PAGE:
Types

There are about 86 species of Usnea.

  • Usnea arizonica
  • Usnea articulata
  • Usnea australis
  • Usnea baileyi
  • Usnea californica
  • Usnea capillaris
  • Usnea catenulata
  • Usnea cavernosa
  • Usnea ceratina
  • Usnea ciliifera
  • Usnea cirrosa
  • Usnea condensata
  • Usnea confusa
  • Usnea cornuta
  • Usnea deformis
  • Usnea dimorpha
  • Usnea diplotypus
  • Usnea duriuscula
  • Usnea endochrysea
  • Usnea erinacea
  • Usnea evansii
  • Usnea fibrillosa
  • Usnea filipendula
  • Usnea finkii
  • Usnea florida
  • Usnea fragilescens
  • Usnea freyi
  • Usnea fulvoreagens
  • Usnea furfurosula
  • Usnea glabrata
  • Usnea glabrescens
  • Usnea graciosa
  • Usnea hesperina
  • Usnea hirta
  • Usnea intermedia
  • Usnea kajalae
  • Usnea lapponica
  • Usnea leucosticta
  • Usnea longissima
  • Usnea merrillii
  • Usnea michauxii
  • Usnea mirabilis
  • Usnea monstruosa
  • Usnea montana
  • Usnea mutabilis
  • Usnea occidentalis
  • Usnea pachyclada
  • Usnea pensylvanica
  • Usnea perplexans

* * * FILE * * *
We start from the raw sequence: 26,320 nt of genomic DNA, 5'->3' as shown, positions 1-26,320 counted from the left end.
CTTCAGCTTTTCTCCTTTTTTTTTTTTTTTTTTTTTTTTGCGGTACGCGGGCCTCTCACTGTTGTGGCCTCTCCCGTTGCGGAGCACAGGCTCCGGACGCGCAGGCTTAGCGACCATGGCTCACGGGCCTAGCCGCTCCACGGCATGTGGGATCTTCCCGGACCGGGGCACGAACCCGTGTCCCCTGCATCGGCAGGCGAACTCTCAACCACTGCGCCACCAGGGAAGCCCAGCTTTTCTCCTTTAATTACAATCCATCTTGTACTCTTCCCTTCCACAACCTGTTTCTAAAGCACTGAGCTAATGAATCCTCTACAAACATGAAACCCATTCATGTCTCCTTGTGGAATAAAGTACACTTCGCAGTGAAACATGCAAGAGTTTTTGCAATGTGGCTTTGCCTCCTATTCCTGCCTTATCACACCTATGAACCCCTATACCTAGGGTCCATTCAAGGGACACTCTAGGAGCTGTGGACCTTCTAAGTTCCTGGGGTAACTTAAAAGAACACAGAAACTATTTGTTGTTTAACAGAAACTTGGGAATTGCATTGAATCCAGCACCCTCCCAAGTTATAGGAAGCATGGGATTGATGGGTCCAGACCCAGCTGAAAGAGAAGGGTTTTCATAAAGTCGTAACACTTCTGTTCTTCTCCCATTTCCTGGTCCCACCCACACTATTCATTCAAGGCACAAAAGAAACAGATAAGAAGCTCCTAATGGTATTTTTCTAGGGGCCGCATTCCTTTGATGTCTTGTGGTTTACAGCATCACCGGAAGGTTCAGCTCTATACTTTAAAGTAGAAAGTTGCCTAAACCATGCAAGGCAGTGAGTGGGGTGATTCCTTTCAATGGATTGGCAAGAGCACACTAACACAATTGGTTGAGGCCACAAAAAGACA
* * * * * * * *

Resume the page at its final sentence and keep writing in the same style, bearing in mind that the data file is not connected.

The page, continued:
• Usnea prostrata
  • Usnea ramillosa
  • Usnea retifera
  • Usnea roseola
  • Usnea rubicunda
  • Usnea sacbiosa
  • Usnea scabrata
  • Usnea scholanderi
  • Usnea sphacelata
  • Usnea spinulifera
  • Usnea strigosa
  • Usnea stuppea
  • Usnea subclavata
  • Usnea subfloridana
  • Usnea subfusca
  • Usnea subhirta
  • Usnea sublaxa
  • Usnea subscabrosa
  • Usnea substerilis
  • Usnea sylvatica
  • Usnea trichodea
  • Usnea tristis
  • Usnea vainioi
  • Usnea variegata
  • Usnea variolosa
  • Usnea wirthii
  • Usnea xanthopoga

Precautions

  • It should not be used for more than three weeks.
  • Avoid during Pregnancy and breast feeding.
  • It may cause Gastrointestinal Disorders.
  • It is recommended that you use it cautiously while applying the herb to the skin directly.
  • Direct application of the herb on the skin may result in allergic contact dermatitis.
  • Usnea contains some chemicals that might harm the liver. If you have liver disease, don’t take usnea by mouth.

References:

https://www.itis.gov/servlet/SingleRpt/SingleRpt?search_topic=TSN&search_value=190765#null

http://www.uofmhealth.org/health-library/hn-2177002

http://www.itmonline.org/arts/usnea.htm

http://www.encyclopedia.com/plants-and-animals/plants/plants/usnea

https://plants.usda.gov/core/profile?symbol=USNEA2